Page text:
Court of Appeals of Ohio, Seventh District, Belmont
Appeal from Court of Common Pleas of Belmont County, Ohio
Case No. 15 CR 263
Defendant-Appellant Attorney John Jurco
Gene Donofrio Hon. Mary DeGenaro Hon. Carol Ann Robb
Defendant-appellant, Danny Lee Wise, appeals from a Belmont
County Common Pleas Court judgment convicting him of inducing
panic, following his guilty plea, and the sentence that
On November 4, 2015, during school hours, an unidentified
male called the Bridgeport Elementary School and made a
threat that there was a bomb in the building. The school was
evacuated. No bomb was found. Police later arrested appellant
for the crime.
On December 3, 2015, a Belmont County Grand Jury indicted
appellant on one count of inducing panic, a second-degree
felony in violation of R.C. 2917.31(A)(1)(C)(5). When the
public place involved in inducing panic is a school, the
offense is a second-degree felony. Appellant initially
entered a not guilty plea.
Appellant later changed his plea to guilty to the crime
charged. In exchange for his plea, plaintiff-appellee, the
State of Ohio, agreed to recommend a less-than-maximum
sentence. The trial court conducted a change-of-plea colloquy
with appellant where it advised him of the rights he was
giving up and advised him that it was not bound to follow any
sentencing recommendations. Appellant indicated that he
understood these things. The court accepted appellant's
guilty plea, ordered a presentence investigation and a victim
impact statement, and scheduled the matter for sentencing.
Subsequently, the trial court held a sentencing hearing. The
court sentenced appellant to a maximum sentence of eight
years in prison. Appellant filed a timely notice of appeal on
February 23, 2016.
Appellant now raises a single assignment of error.
Appellant's assignment of error states:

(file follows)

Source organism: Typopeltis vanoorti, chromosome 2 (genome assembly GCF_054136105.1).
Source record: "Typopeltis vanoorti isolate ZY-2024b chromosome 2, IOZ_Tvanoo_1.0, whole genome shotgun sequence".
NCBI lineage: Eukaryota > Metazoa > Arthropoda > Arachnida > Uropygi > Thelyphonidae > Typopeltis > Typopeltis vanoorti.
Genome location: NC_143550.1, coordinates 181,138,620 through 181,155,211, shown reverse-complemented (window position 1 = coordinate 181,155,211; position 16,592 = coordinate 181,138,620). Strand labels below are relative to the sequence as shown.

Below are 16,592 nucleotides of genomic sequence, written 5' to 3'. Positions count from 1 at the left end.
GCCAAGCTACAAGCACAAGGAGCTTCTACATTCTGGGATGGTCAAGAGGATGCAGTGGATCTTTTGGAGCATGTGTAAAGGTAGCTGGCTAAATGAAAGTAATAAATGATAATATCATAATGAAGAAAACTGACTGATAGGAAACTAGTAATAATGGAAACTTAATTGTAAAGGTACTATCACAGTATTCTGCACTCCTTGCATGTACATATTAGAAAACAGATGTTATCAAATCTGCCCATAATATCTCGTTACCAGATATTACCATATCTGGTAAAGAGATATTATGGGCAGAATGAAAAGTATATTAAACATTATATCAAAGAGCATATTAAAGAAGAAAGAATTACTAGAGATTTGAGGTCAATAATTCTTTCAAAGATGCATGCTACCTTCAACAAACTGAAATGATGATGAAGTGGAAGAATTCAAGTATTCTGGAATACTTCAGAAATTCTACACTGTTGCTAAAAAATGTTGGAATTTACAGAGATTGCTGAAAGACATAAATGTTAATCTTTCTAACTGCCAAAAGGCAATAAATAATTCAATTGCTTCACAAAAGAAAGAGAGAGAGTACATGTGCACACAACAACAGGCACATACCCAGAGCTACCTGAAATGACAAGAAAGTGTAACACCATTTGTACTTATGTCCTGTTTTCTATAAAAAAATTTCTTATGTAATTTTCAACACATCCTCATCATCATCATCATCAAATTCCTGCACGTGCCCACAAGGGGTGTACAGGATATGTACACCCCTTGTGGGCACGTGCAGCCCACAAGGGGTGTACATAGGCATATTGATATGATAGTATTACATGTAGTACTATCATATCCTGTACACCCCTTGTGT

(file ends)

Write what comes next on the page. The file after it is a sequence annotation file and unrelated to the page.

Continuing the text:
THE TRIAL COURT ERRED IN SENTENCING THE APPELLANT TO THE
Appellant argues the trial court should not have sentenced
him to the maximum sentence. He claims this sentence is
contrary to law. First, he asserts his offense was
non-violent, no physical harm was caused, no weapons were
involved, and there was no actual victim. Second, he points
out that he pleaded guilty, thereby saving the county the
expense of a trial. Third, appellant notes that both the
prosecutor and defense counsel recommended a
less-than-maximum sentence. Fourth, appellant points out that
he expressed his remorse. Fifth, he contends that the
mitigating factors outweigh any aggravating factors. Sixth,
he asserts he did not commit the worst form of the offense.
Finally, appellant asserts the trial court held against him
the fact that he was charged with six prior charges of
domestic violence and one charge of violation of a protective
order, yet these charges were all dismissed.
When reviewing a felony sentence, an appellate court must
uphold the sentence unless the evidence clearly and
convincingly does not support the trial court's findings
under the applicable sentencing statutes or the sentence is
otherwise contrary to law. ...